Domaine Ogereau, 2014 Update

I wrote recently of the Luneau-Papin family, and how warm and welcoming they always are when I turn up to taste their wines. I feel exactly the same way about Vincent Ogereau, his wife Catherine and their son Emmanuel. They are charming people, full of humility, always honoured by a visit; this is despite the fact (or despite my opinion, anyway) that this is one of the finest domaines in Anjou, with a broad portfolio of wines, and high points in every part of the range. Highlights includes the Savennières from the Beaupréau sector, the Anjou-Villages from the Côte de la Houssaye, and the two Coteaux du Layon cuvées from Bonnes Blanches, one of the top vineyards of the appellation which lies very close indeed to the Layon, not far from the Coteau de Treilles vines of Pithon-Paillé. On this most recent tasting I touched upon all of these appellations and wines, including two mini-verticals of his Savennières Clos le Grand Beaupréau and straight Anjou-Villages.

Domaine Ogereau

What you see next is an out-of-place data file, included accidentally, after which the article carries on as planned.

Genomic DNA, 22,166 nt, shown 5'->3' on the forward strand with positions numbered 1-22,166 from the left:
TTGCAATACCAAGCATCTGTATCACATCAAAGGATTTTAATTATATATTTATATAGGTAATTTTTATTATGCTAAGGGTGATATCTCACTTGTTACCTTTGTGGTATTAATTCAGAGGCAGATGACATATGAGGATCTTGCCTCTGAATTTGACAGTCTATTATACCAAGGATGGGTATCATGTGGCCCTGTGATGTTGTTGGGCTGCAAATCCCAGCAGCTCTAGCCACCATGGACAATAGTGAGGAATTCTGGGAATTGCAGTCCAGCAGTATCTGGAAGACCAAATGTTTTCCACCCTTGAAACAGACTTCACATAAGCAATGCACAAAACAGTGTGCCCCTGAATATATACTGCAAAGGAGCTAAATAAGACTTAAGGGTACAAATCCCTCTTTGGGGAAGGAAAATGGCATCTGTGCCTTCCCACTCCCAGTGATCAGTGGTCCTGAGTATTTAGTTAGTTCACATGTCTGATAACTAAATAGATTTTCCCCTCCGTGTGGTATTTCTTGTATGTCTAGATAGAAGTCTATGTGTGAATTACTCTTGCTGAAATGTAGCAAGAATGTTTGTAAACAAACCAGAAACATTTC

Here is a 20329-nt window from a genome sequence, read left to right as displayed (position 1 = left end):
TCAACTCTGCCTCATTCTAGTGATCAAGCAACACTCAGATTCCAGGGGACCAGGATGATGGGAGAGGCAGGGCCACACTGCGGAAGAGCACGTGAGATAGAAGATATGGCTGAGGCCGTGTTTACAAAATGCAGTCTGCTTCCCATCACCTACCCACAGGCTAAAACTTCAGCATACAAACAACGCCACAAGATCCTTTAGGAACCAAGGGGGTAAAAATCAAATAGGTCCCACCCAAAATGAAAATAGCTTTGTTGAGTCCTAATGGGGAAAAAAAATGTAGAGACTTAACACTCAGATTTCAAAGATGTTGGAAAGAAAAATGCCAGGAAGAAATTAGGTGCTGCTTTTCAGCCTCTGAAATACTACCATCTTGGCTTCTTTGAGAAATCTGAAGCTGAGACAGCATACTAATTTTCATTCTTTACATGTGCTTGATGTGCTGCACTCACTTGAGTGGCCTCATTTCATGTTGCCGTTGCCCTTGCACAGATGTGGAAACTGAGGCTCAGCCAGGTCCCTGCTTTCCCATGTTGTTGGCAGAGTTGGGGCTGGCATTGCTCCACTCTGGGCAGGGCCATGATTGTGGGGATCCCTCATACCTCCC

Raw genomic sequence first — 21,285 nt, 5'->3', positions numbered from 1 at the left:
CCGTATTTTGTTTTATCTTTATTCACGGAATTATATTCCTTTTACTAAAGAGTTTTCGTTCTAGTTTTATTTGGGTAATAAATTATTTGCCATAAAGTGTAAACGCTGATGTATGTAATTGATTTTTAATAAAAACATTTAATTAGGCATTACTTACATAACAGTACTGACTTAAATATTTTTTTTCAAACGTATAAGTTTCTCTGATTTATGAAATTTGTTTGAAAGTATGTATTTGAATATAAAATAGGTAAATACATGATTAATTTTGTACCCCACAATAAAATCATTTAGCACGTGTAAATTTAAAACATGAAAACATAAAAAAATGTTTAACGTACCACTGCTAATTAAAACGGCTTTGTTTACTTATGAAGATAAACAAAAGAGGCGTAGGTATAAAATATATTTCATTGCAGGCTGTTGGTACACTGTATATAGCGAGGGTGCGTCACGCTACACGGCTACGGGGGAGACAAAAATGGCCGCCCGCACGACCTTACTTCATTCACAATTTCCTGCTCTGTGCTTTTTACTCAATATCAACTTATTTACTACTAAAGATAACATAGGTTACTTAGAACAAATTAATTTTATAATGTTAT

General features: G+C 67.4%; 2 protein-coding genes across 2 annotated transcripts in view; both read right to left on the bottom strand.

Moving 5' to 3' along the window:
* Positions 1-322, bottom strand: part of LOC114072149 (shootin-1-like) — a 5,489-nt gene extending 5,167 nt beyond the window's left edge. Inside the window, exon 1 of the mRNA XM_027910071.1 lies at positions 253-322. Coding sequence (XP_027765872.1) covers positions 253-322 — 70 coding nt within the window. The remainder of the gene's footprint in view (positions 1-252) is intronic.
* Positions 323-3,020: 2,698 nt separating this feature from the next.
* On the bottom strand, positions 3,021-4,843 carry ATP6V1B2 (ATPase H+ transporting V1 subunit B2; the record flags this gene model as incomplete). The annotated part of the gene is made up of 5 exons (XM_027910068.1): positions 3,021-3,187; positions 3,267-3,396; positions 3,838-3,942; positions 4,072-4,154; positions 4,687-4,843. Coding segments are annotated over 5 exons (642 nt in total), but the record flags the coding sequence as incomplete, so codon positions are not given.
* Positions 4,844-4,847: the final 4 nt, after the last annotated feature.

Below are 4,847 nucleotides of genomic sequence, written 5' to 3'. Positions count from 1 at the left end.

The tasting commenced with the latest vintage of Vincent’s Anjou Blanc, the 2012 En Chenin, which these days is 100% Chenin Blanc (it used to include a little Chardonnay). This is one of a band of wines from this rather broad region which offers great value, and which should not be ignored despite the absence of a grand appellation such as Savennières. In many cases the terroir is similar, and the quality comes close. Having said that it was then onto a mini-vertical of the Clos de Grand Beaupréau, and here the wines certainly showed the worth of this appellation. The 2011 is the most recent in bottle, and shows a fine, floral purity, still very primary in character, but it is convincing. Both the 2010 and the 2009 are a step up in quality though, the first having a very restrained composition, with lifted minerality, majoring on focus and elegance, whereas the latter had a little more depth in terms of fruit and blanched-almond substance, and yet it still had the same defining acidity and streak of minerality, important features when we consider the warm and benevolent nature of the vintage. Finally came the 2008, a vintage in which I have been pleasantly surprised how some wines from Anjou, both white and red, are showing. During the Salon des Vins de Loire, for example, the 2008 Rocca Nigra from Domaine de Bablut, which was my choice with dinner one evening, put on a very convincing performance, being full of dark, concentrated, fruit. The 2008 Clos de Grand Beaupréau is evolving nicely, showing good definition but also some really delight crystalline fruit and hazelnut polish. I think the 2009 and 2010 will give greater experiences in the future, but the 2008 would be my choice for drinking now.

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